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The grizzly hunt is a tough thing to bear

It’s not a good time to be a grizzly bear in British Columbia. You’rejust waking up from a long winter’s nap; you’re anxious to get outthere, find a  mate, catch salmon and all those things that bears do.

It’s not a good time to be a grizzly bear in British Columbia. You’re just waking up from a long winter’s nap; you’re anxious to get out there, find a mate, catch salmon and all those things that bears do.


But in less than three weeks, the annual bear hunt begins, and if you’re of the ursine persuasion, your life won’t be worth a plug nickel.


And forget about heading for provincial parks or so-called protected areas. More than 500 grizzlies have met their untimely demise in provincial parks. Legally.


Believe it or not, more than 10,800 B.C. grizzlies have been killed by humans in the last 20 years. Not for anything necessary like food, but for fun.


Apparently, some guys think it’s fun to blow away the world’s most awesome predator from a distance with a high-powered rifle. And Victoria does everything in its power to make it happen. This despite a 2009 Ipsos-Reid poll showing 80 per cent of British Columbians oppose the hunt. Not to mention 100 per cent of the bears.


There is a coalition of two dozen environmental groups opposing the hunt, not only because it is insane, but also because the hunt threatens the tourist industry — at least those tourists who aren’t keen to be caught in the crossfire.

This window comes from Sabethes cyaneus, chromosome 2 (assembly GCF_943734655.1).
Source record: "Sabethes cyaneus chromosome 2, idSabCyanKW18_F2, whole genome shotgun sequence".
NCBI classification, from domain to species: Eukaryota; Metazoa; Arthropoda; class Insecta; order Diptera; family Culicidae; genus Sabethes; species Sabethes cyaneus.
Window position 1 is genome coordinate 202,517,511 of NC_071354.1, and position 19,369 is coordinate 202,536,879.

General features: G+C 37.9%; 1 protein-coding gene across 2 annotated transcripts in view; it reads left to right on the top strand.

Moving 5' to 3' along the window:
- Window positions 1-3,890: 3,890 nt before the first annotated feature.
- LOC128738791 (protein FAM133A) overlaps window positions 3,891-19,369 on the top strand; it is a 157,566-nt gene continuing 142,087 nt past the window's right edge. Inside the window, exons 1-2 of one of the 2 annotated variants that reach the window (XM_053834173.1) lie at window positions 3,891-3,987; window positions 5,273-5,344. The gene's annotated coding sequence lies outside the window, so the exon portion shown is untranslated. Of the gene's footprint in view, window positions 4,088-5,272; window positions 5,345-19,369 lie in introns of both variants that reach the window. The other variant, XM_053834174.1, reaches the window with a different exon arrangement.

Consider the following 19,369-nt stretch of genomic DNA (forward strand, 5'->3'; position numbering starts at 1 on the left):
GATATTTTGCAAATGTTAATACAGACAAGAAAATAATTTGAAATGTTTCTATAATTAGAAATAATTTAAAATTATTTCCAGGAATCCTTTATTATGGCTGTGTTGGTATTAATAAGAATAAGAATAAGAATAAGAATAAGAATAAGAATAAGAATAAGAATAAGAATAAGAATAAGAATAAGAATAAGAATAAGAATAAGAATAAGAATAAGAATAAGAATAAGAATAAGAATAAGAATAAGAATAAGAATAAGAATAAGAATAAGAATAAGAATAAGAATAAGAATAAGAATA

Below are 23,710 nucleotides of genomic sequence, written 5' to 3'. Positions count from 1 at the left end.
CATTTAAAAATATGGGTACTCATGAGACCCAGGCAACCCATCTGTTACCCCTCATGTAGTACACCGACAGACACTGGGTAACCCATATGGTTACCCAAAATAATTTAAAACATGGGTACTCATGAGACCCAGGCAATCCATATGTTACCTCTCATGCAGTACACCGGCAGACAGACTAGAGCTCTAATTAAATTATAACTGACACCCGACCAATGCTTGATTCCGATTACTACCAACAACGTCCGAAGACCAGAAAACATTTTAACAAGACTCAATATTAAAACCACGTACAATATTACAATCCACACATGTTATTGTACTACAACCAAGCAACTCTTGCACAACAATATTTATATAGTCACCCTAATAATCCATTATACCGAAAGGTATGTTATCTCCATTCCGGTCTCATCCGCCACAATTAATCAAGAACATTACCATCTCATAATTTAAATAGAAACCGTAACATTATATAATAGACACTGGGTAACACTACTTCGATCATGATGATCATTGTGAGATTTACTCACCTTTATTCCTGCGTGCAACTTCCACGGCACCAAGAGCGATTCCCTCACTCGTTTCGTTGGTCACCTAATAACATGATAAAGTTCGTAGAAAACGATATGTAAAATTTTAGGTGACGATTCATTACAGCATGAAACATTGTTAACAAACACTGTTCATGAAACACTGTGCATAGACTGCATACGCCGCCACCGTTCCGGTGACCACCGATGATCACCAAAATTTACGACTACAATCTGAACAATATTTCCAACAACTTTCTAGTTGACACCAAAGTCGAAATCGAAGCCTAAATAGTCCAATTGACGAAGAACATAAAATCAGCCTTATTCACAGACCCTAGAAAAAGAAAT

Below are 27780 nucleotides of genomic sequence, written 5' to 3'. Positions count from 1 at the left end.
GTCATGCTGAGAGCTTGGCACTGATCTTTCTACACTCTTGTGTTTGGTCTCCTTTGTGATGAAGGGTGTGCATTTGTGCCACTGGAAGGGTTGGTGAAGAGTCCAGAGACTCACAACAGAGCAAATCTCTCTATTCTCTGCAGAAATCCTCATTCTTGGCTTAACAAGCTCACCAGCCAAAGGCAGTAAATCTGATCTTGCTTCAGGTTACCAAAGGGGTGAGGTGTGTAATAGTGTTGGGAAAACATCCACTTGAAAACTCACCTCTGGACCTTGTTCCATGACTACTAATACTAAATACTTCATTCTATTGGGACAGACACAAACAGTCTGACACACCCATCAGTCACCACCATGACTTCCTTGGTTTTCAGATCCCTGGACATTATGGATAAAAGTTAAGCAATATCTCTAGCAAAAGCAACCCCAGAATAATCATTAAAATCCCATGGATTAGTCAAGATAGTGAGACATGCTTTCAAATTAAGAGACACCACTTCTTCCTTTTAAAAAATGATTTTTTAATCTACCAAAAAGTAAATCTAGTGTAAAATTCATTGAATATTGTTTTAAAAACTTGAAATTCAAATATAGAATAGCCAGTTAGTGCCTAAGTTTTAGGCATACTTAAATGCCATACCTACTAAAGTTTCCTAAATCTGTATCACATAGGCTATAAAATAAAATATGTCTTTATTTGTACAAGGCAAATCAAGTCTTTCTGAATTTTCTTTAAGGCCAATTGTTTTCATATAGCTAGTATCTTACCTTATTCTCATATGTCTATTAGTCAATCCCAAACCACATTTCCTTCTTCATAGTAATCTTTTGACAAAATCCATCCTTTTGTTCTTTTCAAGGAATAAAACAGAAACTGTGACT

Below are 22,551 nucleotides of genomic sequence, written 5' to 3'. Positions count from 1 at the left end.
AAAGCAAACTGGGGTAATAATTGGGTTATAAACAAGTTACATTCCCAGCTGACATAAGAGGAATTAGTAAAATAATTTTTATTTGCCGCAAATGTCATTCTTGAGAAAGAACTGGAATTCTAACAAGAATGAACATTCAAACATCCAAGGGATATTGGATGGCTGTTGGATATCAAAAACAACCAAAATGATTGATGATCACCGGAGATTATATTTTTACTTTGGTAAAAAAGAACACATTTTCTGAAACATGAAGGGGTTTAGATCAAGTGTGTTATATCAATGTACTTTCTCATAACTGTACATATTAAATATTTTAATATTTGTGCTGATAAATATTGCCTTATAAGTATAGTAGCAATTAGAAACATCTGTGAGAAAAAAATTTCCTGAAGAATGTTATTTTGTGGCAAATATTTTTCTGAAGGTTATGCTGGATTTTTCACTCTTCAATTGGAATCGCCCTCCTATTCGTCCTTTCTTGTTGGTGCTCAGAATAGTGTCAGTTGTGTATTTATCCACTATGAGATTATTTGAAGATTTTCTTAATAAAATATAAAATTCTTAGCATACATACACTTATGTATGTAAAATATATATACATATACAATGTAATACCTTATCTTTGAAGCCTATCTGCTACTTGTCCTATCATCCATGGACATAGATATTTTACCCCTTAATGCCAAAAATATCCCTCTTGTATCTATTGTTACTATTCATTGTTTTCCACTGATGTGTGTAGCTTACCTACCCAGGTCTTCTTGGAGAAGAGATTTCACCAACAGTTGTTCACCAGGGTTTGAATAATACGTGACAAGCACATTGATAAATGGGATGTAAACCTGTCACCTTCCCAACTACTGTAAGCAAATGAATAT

There are 20,000 to 25,000 grizzlies left in Canada, about 16,000 of them in B.C. Grizzlies have one of the lowest reproductive rates of any terrestrial mammal. Which apparently means, according to the Guide Outfitters Association of B.C., that they need to be killed for their own good.


Just in case you think I’m making this up, here’s the first line of the Outfitters’ grizzly press release: “The best way to maintain healthy grizzly bear populations is to allow hunting.”


According to the same release, guide outfitting brings in $120 million annually. Compare that to about $14 billion annual total tourism revenue, so let’s take away the guns and give the boys some nice cameras to play with.


As far as the B.C. Outfitters are concerned, B.C. is just one big shooting gallery, referring to the province as the Serengeti of the north, offering 24 of 29 big game targets. To give you an idea of the guide outfitter mentality: it has a magazine called Mountain Hunter. Its tag line? “Fair chase … no fences.” Get out of my way, I’m huntin’ grizz.


I can’t believe this is happening again this year. But unless we do something, the next sound you hear will be “lock and load.” And it will be the last sound heard by about 350 unlucky grizzlies. April Fool, you silly bear!


– Paul Sullivan is a Vancouver-based journalist and owner of Sullivan Media Consulting;
vancouverletters@metronews.ca.

 
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